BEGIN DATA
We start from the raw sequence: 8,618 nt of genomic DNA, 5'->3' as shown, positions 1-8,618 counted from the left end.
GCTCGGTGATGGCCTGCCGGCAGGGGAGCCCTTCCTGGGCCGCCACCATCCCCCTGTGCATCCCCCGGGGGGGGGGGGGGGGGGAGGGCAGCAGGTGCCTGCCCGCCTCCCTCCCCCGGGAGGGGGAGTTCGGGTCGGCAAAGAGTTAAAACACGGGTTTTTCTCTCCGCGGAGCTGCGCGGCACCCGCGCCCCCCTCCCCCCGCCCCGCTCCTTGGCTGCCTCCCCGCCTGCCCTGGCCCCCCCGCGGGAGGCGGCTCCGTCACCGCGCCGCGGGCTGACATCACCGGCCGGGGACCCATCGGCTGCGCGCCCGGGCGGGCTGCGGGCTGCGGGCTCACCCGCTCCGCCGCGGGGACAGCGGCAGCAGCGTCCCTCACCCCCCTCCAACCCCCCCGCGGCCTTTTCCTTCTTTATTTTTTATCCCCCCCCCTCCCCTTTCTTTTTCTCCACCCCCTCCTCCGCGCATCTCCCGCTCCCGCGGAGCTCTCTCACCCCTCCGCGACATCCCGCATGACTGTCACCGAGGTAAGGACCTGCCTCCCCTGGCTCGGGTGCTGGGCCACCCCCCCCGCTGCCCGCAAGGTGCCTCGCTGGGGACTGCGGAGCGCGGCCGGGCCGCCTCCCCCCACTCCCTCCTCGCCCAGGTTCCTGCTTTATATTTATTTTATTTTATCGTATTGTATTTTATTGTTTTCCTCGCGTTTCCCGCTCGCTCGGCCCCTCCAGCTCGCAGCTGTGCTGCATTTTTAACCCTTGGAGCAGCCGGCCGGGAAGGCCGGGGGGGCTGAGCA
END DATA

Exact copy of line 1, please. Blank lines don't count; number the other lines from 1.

We start from the raw sequence: 8,618 nt of genomic DNA, 5'->3' as shown, positions 1-8,618 counted from the left end.